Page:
What do you get when you cross archives and artifacts with timelines, modern and historical maps, and an appreciation for the interpretive aims of humanities scholarship?
Today, the Scholars’ Lab is proud to announce the launch of Neatline, our set of Omeka plugins for hand-crafted geo-temporal visualization and interpretation. Here, you can download the 1.0 software, see sample exhibits or play in the sandbox, and read more about the project, including news and history.
Neatline is a geotemporal exhibit-builder that allows you to create beautiful, complex maps and narrative sequences from collections of archives and artifacts, and to connect your maps and narratives with timelines that are more-than-usually sensitive to ambiguity and nuance. In other words, Neatline lets you make hand-crafted, interactive stories as interpretive expressions of an archival or cultural heritage collection.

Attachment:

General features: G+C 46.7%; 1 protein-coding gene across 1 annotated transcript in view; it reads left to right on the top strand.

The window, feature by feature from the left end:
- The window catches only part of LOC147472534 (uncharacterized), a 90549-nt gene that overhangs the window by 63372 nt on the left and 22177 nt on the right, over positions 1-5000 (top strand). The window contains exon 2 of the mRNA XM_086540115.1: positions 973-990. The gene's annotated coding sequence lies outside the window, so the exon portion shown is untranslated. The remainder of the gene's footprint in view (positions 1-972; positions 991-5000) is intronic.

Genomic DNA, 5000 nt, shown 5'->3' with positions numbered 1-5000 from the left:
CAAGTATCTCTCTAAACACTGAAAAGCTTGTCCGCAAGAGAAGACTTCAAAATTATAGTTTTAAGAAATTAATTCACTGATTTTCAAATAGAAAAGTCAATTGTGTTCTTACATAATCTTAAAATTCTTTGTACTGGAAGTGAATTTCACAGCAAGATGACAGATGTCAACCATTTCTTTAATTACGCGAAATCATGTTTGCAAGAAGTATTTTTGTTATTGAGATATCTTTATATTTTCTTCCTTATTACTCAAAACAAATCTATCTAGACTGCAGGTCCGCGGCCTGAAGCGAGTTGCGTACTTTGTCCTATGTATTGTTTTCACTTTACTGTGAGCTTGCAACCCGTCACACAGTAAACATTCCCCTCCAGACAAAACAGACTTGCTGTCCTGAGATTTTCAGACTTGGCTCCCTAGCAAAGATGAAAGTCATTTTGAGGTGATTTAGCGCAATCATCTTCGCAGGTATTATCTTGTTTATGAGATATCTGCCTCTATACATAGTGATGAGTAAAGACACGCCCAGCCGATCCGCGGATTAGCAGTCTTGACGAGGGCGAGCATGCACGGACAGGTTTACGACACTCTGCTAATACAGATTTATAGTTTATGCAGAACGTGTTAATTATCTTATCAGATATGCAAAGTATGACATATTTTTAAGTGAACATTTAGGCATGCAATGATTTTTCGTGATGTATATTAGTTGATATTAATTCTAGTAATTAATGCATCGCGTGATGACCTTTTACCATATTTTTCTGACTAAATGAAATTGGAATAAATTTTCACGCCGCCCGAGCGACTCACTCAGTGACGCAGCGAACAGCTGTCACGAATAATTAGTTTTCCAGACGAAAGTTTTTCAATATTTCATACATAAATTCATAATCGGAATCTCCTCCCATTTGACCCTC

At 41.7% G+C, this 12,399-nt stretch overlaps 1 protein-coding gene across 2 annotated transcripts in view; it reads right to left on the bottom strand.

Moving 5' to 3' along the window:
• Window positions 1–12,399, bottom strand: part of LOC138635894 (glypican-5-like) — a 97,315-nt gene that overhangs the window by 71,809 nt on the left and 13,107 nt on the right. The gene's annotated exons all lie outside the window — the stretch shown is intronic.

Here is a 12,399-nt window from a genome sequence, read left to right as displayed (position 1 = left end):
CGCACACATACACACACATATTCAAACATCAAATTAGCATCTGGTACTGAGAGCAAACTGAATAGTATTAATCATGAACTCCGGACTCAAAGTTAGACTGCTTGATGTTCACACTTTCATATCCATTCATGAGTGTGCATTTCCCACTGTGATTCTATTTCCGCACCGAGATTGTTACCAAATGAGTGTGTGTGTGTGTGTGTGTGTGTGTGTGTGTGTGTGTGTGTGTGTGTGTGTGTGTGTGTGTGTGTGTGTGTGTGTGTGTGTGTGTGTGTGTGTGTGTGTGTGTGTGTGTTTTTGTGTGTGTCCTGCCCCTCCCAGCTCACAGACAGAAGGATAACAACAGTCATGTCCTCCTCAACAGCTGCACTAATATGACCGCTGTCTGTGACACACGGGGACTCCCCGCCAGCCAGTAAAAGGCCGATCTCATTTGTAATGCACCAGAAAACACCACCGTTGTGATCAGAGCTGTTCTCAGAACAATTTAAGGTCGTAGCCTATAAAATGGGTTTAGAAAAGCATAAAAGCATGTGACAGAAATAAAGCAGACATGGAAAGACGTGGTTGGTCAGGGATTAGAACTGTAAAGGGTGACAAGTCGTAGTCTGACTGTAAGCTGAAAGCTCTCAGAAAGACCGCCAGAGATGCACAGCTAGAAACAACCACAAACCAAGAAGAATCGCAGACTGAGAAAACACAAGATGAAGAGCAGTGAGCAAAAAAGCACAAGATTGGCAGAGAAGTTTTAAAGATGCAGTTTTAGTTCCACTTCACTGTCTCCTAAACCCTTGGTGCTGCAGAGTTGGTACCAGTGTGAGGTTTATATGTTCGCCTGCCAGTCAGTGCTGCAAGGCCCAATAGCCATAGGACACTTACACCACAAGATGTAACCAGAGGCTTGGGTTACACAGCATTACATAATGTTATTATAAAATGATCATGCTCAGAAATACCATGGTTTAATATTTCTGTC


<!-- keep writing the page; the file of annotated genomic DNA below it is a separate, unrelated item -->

Every Neatline exhibit can be your own close reading of a humanities collection — expressed in the visual vernacular. Ours is a small-data approach in a “big data” world.
Stay tuned to the Scholars’ Lab blog and to this site for a series of posts and screencasts to be shared over the course of the next two weeks. We’ll be providing support for this open-source software on the Omeka forums and dev list.